By Aleister Crowley

Chapter LXII: The Elastic Mind

Cara Soror,

Do what thou wilt shall be the whole of the Law.

You ask me what I mean by an "elastic mind"—from our telephone conversation on Friday.

It is hard to define; but let me give you an example of the bad kind: an old riddle.  "Why is a story like a ghost?"  Because

"A story's a tale
a tail's a brush
a brush is a broom
a brougham is is a carriage
a carriage is a gig
a gig's a trap
a trap is a snare
a snare's a gin
gin is a spirit
and a spirit's a ghost."

You will have noticed a logical blunder—usually non distributio medii or Hobson Jobson—at every step in the sorites.  It is your instinctive, or instructed, objection to commit these that prevents your mind from actually moving on such lines.

But these "correspondences," such as they are, ought to present themselves, be judged as false or true, and rejected or accepted accordingly.

The inelastic mind, on the other hand, is tied by training to a rigid sequence, so that it never gets a chance to think for itself.

To develop a mind properly it needs (a) "Lehrjahre" (a first-clas public school and university education, or the equivalent) when it learns all sides of a question, and is left free to judge for itself and (b) "Wanderjahre," when it sees the world for itself, not by any pre-arranged course (Cooks', Lunns', University Extension, Baedeker) but built up on the results of the Lehrjhre, foot or horseback, and avoid beaten tracks.

It is the Rosicrucian injunction to "wear the costume of the country in which your are travelling;" this is only another way of saying "When in Rome, do as the Romans do."  The object of this is not merely to avoid interference or annoyance, but to teach the mind to think down to the roots of the local customs.  You learn also the great lesson of Thelema, that nothing is right or wrong in itself: as we say "Circumstances alter cases."  One trains oneself to adapt one's life to the impinging facts: to "cut one's coat according to one's cloth."  It leads one to the understanding of that great Principle of Compromise which has kept England's head above water through the tempests of a chiliad.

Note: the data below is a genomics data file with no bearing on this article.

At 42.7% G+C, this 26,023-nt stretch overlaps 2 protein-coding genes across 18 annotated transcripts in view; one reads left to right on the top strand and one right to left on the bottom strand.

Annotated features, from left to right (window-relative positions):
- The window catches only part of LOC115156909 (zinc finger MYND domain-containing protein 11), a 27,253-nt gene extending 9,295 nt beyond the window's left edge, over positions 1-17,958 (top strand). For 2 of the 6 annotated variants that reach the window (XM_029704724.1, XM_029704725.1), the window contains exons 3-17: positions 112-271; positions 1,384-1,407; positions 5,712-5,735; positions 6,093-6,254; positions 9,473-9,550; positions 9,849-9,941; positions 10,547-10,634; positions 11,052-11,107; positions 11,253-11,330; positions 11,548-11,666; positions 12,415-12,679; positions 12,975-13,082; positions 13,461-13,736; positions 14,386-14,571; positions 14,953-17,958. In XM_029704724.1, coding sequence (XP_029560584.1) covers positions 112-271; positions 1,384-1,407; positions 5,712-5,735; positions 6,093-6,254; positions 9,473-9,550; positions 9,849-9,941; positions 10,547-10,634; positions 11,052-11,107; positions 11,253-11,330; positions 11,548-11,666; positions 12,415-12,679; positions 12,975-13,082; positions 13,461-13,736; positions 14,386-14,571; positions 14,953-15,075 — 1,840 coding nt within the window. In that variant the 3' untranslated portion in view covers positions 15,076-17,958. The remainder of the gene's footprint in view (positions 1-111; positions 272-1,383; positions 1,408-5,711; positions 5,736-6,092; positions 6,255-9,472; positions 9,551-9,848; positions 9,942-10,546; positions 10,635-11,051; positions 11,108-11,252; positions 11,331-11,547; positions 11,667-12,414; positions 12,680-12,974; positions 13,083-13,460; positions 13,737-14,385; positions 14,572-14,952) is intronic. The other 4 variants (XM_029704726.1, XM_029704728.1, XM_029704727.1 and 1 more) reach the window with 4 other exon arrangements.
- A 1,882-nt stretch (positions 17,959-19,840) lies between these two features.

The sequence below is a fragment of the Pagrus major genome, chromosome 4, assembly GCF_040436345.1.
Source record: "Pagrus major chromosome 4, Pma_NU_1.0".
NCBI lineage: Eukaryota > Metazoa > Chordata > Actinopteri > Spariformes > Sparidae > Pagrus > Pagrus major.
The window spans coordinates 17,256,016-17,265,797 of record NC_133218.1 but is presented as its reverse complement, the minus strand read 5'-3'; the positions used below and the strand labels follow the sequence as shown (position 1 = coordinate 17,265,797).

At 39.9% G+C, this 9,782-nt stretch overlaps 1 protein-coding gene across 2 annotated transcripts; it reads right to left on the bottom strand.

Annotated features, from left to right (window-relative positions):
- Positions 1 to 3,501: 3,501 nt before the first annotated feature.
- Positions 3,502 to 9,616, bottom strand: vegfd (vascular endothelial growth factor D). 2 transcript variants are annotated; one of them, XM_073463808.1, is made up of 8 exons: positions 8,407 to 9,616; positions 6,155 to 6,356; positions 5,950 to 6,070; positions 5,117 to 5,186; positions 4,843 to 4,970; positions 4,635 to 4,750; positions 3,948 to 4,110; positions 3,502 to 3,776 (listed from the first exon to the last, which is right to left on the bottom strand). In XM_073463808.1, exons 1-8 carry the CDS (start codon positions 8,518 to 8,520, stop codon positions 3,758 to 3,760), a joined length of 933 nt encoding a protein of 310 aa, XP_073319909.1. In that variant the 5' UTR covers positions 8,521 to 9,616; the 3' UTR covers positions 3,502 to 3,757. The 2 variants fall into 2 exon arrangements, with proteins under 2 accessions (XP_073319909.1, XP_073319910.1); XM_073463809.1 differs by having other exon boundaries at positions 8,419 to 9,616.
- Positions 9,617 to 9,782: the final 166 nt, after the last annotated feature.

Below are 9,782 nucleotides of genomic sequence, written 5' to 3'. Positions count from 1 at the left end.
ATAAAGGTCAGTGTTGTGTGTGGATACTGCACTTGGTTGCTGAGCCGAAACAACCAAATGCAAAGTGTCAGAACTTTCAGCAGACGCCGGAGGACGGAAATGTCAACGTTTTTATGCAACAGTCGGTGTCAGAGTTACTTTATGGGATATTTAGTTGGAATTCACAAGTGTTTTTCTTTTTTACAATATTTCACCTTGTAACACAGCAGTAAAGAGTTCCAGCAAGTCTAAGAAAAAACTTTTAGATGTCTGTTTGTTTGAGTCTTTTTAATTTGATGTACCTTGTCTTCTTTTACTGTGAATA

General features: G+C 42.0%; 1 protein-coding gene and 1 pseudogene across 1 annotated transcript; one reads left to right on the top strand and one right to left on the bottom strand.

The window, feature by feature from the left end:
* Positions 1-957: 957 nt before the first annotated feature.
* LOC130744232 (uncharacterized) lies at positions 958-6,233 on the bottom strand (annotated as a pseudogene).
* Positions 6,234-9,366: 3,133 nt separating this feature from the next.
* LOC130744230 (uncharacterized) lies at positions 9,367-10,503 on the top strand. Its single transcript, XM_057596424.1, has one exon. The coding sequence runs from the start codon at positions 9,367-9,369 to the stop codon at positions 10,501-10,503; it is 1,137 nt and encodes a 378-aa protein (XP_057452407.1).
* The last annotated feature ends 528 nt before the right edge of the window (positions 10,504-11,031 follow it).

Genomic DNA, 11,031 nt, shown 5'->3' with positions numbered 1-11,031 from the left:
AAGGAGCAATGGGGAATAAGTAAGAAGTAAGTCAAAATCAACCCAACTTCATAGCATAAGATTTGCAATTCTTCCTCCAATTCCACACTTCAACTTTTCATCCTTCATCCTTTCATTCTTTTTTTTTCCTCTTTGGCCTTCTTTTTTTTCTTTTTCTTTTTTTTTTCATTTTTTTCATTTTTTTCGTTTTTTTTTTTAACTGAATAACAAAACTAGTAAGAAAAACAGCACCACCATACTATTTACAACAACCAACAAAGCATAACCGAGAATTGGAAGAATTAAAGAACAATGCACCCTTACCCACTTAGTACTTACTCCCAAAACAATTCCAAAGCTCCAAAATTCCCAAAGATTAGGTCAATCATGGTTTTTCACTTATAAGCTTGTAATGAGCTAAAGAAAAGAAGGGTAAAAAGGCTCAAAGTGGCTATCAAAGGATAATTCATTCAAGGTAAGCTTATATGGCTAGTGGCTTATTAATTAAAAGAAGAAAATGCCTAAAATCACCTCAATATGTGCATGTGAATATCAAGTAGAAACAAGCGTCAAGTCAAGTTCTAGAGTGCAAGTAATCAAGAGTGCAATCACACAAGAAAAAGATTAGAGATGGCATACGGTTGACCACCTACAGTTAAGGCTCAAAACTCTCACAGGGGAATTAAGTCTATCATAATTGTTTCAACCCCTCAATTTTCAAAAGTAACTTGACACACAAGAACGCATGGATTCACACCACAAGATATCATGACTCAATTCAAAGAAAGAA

But always behind all these must be Will, the restraining and controlling purposefulness which prevents one getting flabby, as worn rubber does.  (This is why no one is surprised to hear an ultra-Socialist minister deliver a speech that might have come from Pitt.)  There must be a perfect readiness of the mind to consider all the possible reactions to any given situation, to judge exactly how far one should yield, and in what direction, and to act accordingly; but always on keen guard against the risk of snapping.

Remember that the slightest sign of inelasticity means that the rubber has already "perished;" and that the test of perfection is that one can "Snap back" to the original condition, with no trace of the stress to which it has been subjected.

Beyond all, be armed against the "doctrinaire" type of mind, in yourself or in another.  One very soon falls into the habit of repeating ones pet ideas; as the French say.  "C'est enfoncer une porte ouverte;" and, probably before you know it yourself, you have become that most obscene, abhorred and incurable of human monsters, a BORE.

I perceive a slight danger of this kind in the letter: moral, SHUT UP!

Love is the law, love under will.

Yours fraternally,


© Ordo Templi Orientis.  Original key entry by W.E. Heidrick for O.T.O.  HTML coding by Frater T.S. for Nu Isis Working Group.

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